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Formula required

P: n/a
How would I go about creating a formula to fill in the unknown values??

Is this possible using VB for Access.

100000 = 850
75000 = ???
50000 = 700
33000 = ???
10000 = 400
8200 = ???
1000 = 70
345 = ???
200 = 25

I want to add a text box to a form - enter a value and press calculate.

Regards

Gary Hanley

Nov 13 '05 #1
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3 Replies


P: n/a
On 26 Oct 2005 00:08:31 -0700, "ghanley" <gh*****@hcsfixit.com> wrote:

That depends. I look at this as a Math problem, with some X,Y values,
and some additional X-values where we want to know the Y-value.
Typically you'd want to do some sort of interpolation. Perhaps
straight lines between the known points (linear interpolation),
perhaps a smooth line (e.g. a cubic spline).

Google will have a ton of info on these keywords.

-Tom.
How would I go about creating a formula to fill in the unknown values??

Is this possible using VB for Access.

100000 = 850
75000 = ???
50000 = 700
33000 = ???
10000 = 400
8200 = ???
1000 = 70
345 = ???
200 = 25

I want to add a text box to a form - enter a value and press calculate.

Regards

Gary Hanley


Nov 13 '05 #2

P: n/a
"Tom van Stiphout" wrote
That depends. I look at this as a Math
problem, with some X,Y values, and
some additional X-values where we want
to know the Y-value. Typically you'd want
to do some sort of interpolation. Perhaps
straight lines between the known points
(linear interpolation), perhaps a smooth
line (e.g. a cubic spline).


But, without more information on what kind of data it is and/or how it is
derived, we couldn't suggest what method would be appropriate. I remember
taking a numerical analysis class in which, to point out the fallacy of
assuming the missing values could be calculated with whatever method we were
learning, the teacher gave a similar list with some missing values. It
turned out that no one's suggested method would work... it was a list of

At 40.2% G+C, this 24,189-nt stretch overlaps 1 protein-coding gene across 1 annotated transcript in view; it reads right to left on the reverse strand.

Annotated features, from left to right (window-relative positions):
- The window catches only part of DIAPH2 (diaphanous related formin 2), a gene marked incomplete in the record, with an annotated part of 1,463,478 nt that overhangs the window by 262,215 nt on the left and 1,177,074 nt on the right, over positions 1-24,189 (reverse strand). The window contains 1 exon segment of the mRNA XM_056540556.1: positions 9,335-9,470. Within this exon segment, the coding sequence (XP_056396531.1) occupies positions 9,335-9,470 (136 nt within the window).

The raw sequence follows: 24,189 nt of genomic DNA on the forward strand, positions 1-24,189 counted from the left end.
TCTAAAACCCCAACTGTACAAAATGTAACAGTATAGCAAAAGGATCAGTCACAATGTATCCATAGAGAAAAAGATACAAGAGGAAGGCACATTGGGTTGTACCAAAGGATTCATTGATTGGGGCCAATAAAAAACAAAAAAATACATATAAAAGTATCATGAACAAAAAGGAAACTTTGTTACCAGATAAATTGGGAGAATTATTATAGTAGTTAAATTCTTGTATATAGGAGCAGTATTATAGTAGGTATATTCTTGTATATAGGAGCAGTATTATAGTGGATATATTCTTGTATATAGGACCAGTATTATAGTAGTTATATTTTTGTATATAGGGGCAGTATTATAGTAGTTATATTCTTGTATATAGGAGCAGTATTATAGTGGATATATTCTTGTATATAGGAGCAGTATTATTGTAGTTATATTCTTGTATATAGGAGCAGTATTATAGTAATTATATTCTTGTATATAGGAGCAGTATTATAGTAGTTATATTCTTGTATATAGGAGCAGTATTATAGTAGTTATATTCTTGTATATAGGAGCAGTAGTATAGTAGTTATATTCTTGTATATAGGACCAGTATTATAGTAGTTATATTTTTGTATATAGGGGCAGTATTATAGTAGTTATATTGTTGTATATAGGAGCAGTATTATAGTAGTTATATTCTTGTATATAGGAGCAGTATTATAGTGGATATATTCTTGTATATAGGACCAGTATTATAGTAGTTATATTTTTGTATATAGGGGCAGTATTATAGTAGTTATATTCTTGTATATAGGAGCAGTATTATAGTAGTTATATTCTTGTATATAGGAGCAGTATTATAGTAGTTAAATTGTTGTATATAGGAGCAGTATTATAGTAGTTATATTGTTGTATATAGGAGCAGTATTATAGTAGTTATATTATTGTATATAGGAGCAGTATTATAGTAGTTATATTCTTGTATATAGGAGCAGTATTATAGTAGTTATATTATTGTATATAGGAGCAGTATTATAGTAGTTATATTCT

room numbers in the building and the number of chairs/seats in the room.

And, as the missing numbers were associated with things like broom closets,
other janitorial rooms, and storage rooms (which contained neither seats nor
chairs) and one storage room that was stacked, jammed-full, floor to ceiling
with extra folding chairs (which contained all the extra chairs for the
entire building)... there was no "method" that could be used to _calculate_
them.

If the ghanley's teacher gave this as an assignment, ghanley had best go ask
for more information. If it is some real-world situation, then ghanley
should carefully consider if it is a problem that lends itself to a
calculated solution.

Larry Linson
Microsoft Access MVP
Nov 13 '05 #3

P: n/a
On Thu, 27 Oct 2005 03:36:33 GMT, "Larry Linson" <bo*****@localhost.not> wrote:
"Tom van Stiphout" wrote
That depends. I look at this as a Math
problem, with some X,Y values, and
some additional X-values where we want
to know the Y-value. Typically you'd want
to do some sort of interpolation. Perhaps
straight lines between the known points
(linear interpolation), perhaps a smooth
line (e.g. a cubic spline).


But, without more information on what kind of data it is and/or how it is
derived, we couldn't suggest what method would be appropriate. I remember
taking a numerical analysis class in which, to point out the fallacy of
assuming the missing values could be calculated with whatever method we were
learning, the teacher gave a similar list with some missing values. It
turned out that no one's suggested method would work... it was a list of
room numbers in the building and the number of chairs/seats in the room.

And, as the missing numbers were associated with things like broom closets,
other janitorial rooms, and storage rooms (which contained neither seats nor
chairs) and one storage room that was stacked, jammed-full, floor to ceiling
with extra folding chairs (which contained all the extra chairs for the
entire building)... there was no "method" that could be used to _calculate_
them.

If the ghanley's teacher gave this as an assignment, ghanley had best go ask
for more information. If it is some real-world situation, then ghanley
should carefully consider if it is a problem that lends itself to a
calculated solution.

Larry Linson
Microsoft Access MVP

Larry is exactly right. Thers is no reasonable relationship between X and its
corresponding value of Y. A least spline that passes thru all the data points
looks weird. That said, it is possible to write a funftion generator that
doesn't look too bad and which will pass thru all of the given data points.
However, the calculated values of Y for values of X between the original data
points is pure fiction. I believe you have coppied the data incorrectly or
your instructor has thrown you a mickey.

75000 ~~ 806.2-----
33000 ~~ 592.0-----
8200 ~~ 382.7-----
345 ~~ 33.1-----

Chuck
--
Nov 13 '05 #4

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